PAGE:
If large-scale shale gas drilling goes forward as the gas industry has planned, it is likely that a higher percentage of the gas wells being fracked will be horizontal shale gas wells, and since this type of well consumes very high volumes of water, it may be that we can expect annual water withdrawals for fracking to increase significantly beyond 70 billion to 140 billion gallons. So, while the water withdrawal phase of the operation may be the least troubling aspect of a very troubling process, we should probably not shrug off the effects of withdrawing water for fracking, particularly in areas where water scarcity is already a problem or when withdrawal affects environments (e.g. trout streams) that may be especially sensitive.

Note also that there are only a few U.S. cities with a population of 2.5 million or more. The entire population of PA is about 12.7 million.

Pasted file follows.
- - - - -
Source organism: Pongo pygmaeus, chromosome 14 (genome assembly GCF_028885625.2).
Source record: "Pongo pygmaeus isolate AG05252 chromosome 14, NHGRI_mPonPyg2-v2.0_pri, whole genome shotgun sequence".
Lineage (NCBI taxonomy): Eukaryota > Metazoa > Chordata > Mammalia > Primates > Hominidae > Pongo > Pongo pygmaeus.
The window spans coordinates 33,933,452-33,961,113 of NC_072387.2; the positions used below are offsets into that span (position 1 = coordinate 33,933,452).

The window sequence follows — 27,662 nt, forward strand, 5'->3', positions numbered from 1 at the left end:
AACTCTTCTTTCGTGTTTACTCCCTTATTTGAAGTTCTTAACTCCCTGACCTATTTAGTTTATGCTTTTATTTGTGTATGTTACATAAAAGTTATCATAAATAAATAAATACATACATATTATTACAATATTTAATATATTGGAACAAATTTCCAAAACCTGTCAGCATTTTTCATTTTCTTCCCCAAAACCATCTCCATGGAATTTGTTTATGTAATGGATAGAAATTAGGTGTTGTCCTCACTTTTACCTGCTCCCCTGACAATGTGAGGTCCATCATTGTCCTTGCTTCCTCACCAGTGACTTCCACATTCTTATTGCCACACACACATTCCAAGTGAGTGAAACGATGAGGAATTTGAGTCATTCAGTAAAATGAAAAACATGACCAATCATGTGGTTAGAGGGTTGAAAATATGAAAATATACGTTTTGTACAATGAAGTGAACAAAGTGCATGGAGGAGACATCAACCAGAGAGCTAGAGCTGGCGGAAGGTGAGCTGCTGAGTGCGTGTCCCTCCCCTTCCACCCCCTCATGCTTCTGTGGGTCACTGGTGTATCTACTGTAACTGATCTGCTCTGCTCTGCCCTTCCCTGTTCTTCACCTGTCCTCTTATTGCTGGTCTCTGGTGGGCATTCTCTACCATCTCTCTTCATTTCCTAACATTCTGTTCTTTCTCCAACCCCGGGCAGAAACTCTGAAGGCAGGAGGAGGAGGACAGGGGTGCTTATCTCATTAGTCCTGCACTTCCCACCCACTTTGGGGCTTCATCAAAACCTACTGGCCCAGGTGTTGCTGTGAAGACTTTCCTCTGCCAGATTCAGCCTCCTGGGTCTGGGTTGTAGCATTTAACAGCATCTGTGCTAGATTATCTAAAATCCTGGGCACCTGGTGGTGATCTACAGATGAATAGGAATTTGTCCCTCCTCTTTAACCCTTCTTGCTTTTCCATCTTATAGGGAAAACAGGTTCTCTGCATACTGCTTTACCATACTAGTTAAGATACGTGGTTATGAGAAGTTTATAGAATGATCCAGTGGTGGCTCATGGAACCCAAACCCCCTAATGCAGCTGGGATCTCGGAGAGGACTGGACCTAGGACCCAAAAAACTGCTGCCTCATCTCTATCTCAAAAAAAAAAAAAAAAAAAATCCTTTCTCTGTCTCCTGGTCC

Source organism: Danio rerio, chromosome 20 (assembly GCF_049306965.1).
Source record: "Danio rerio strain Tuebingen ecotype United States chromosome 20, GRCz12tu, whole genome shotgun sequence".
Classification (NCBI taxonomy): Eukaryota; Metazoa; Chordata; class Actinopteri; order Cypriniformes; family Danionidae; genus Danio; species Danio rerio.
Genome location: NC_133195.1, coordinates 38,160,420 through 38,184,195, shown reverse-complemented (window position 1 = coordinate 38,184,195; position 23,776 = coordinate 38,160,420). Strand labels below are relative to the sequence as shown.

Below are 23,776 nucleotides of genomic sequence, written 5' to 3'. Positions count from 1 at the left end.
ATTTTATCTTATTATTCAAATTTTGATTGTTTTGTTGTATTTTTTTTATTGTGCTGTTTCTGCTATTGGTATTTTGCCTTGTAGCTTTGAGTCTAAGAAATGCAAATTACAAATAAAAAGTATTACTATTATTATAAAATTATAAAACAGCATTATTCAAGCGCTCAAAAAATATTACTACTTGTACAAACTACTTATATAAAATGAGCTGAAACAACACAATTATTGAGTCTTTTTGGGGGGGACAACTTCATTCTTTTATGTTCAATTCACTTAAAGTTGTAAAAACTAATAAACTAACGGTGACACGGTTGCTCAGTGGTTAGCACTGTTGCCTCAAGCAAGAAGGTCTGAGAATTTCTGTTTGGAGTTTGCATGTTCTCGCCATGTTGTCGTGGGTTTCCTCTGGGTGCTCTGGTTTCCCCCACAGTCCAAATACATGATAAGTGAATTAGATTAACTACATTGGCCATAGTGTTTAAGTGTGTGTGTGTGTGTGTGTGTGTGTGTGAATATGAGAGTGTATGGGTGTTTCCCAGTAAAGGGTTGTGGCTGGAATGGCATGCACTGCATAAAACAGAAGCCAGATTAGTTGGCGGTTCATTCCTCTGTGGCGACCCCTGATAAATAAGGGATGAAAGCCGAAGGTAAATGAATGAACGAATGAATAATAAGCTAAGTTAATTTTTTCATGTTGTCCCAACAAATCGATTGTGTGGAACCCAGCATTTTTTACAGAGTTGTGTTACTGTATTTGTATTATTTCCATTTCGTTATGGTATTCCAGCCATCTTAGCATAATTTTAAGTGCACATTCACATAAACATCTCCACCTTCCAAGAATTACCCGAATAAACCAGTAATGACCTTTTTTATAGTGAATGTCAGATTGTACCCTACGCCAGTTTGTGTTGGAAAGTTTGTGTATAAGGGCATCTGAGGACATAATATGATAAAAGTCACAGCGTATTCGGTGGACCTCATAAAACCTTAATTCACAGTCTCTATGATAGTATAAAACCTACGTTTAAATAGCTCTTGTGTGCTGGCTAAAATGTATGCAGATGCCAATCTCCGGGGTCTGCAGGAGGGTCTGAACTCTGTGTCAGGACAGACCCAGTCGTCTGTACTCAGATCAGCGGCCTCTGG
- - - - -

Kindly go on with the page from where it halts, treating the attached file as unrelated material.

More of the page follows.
It is important to remember that at this point when frack water returns to the surface it must be removed from the water cycle.  It is then transported and stored in Class II injection wells deep into the salt layers of ancient sea beds.  Its use should not be compared to consumption by cities or agriculture where it returns to use over and over again.  The ongoing maintenance responsibility with its associated storage costs and future unknown risks are what we casually hand off to the next generations.  Unless we can drastically reduce the amount of water required for fracking, totally recycle it, or clean it to degree that it is potable, this is an unacceptable use.  We have a fixed amount of water on this planet.  Since we are unwilling to address population control, we had better think about how much water we want to remove from the system forever.